Winter Overnight Temps?

Discussion in 'Raising Baby Chicks' started by HowdyPete, Sep 20, 2007.

  1. HowdyPete

    HowdyPete Hatching

    Jul 20, 2007
    What is the minimum temperature that should be maintained inside the coop overnight? I live in the Los Angeles area so I know it won't get as cold as the Yukon. I can make many changes to the coop to warm it up, but I am wondering what the target temp or the minimum temp should be for the chickens. This will be there first winter. Thanks!
  2. Frozen Feathers

    Frozen Feathers Songster

    May 4, 2007
    I would say keep it slightly above freezing. I've had my water freeze and the chickens were fine, though I had a wonderful time unfreezing their waterers. [​IMG] I don't think you'll have to worry about the temps in Cali...does it get below freezing where you are?? [​IMG]
  3. silkiechicken

    silkiechicken Staff PhD

    My chickens sleep outside year long. A few go in when it is in the teens. So if you keep the coop at freezing temps, they should be fine. They just eat more.
  4. Davaroo

    Davaroo Poultry Crank

    Feb 4, 2007
    Leesville, SC
    LA? Dont worry about it, if youre concerned with their well being. Above freezing is fine and I usually shoot for 40 degrees.
    If you want optimum eggs in the winter, then anything above 60 is best. A cold bird doesnt lay well.
    Last edited by a moderator: Sep 20, 2007
  5. Frozen Feathers

    Frozen Feathers Songster

    May 4, 2007
    I feed mine lots of cracked corn in the winter. It really helps keep them toasty.
  6. HallChicks

    HallChicks In the Brooder

    Apr 12, 2007
    Cracked corn? Does it pack on fat? How does it keep them toasty?
  7. Davaroo

    Davaroo Poultry Crank

    Feb 4, 2007
    Leesville, SC
    Corn is carbonaceaous, meaning it provides what we would call "carb energy."
    Yes, it does add fat if overfed, but a little extra wont be a bother. What you DO NOT want to do is take this as The Rule and feed only corn. Give them a prepared commercial feed as their main diet and only supplement it with select green feed and a little extra corn - if you live in cold country.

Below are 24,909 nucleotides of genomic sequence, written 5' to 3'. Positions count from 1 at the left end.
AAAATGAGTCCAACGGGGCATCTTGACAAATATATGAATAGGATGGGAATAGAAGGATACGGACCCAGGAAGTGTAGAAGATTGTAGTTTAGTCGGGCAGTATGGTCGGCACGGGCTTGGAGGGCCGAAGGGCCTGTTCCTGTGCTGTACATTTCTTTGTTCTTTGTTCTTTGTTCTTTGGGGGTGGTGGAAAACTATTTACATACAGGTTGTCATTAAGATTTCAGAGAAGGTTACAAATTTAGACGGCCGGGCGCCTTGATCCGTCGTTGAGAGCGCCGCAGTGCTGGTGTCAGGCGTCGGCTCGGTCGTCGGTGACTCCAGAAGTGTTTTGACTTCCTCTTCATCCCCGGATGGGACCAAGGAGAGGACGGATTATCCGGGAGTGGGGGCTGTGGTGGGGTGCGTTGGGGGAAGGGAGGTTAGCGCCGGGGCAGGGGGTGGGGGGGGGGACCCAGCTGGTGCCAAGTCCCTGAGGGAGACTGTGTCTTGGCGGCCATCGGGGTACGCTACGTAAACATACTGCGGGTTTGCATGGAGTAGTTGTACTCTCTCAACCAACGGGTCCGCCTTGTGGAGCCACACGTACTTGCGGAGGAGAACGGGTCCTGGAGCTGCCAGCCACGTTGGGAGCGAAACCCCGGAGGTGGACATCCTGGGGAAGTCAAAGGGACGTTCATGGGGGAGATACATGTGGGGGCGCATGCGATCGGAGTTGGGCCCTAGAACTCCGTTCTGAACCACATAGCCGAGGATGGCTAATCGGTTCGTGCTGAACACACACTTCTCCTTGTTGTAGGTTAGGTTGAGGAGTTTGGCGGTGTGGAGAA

Again, m in LA, dont worry about it.
  8. KKluckers

    KKluckers Time Out

    Sep 4, 2007
    I have a heater in with my girls. I try to keep it about 55-60. You just have to be careful not to start a fire. [​IMG]
    Last edited by a moderator: Sep 21, 2007
  9. hinkjc

    hinkjc Crowing

    Jan 11, 2007
    I live in eastern PA and it gets pretty cold here in the winter. We do not supplement heat for our chickens. They acclimate to the temperature changes just fine, as healthy mature birds should. We shovel paths through 2 feet of snow just about every year and they come out to range in it. I do not know the temp inside our coops, but I do know that without water heaters, the water freezes solid, so it is definitely below freezing. We close everyone up tight at night (no drafts) and give scratch before bed to help with body warmth. They snuggle up tight with each other and do well. If you want to maintain a hardy flock, in my opinion this is the best approach. Although some will argue the need for heat, it really is not necessary (except for youngsters who have not had time to acclimate to temp changes).

  10. redchicken

    redchicken Songster

    Sep 15, 2007
    Eastern Pa
    we live in eastern Pa too it does get very cold

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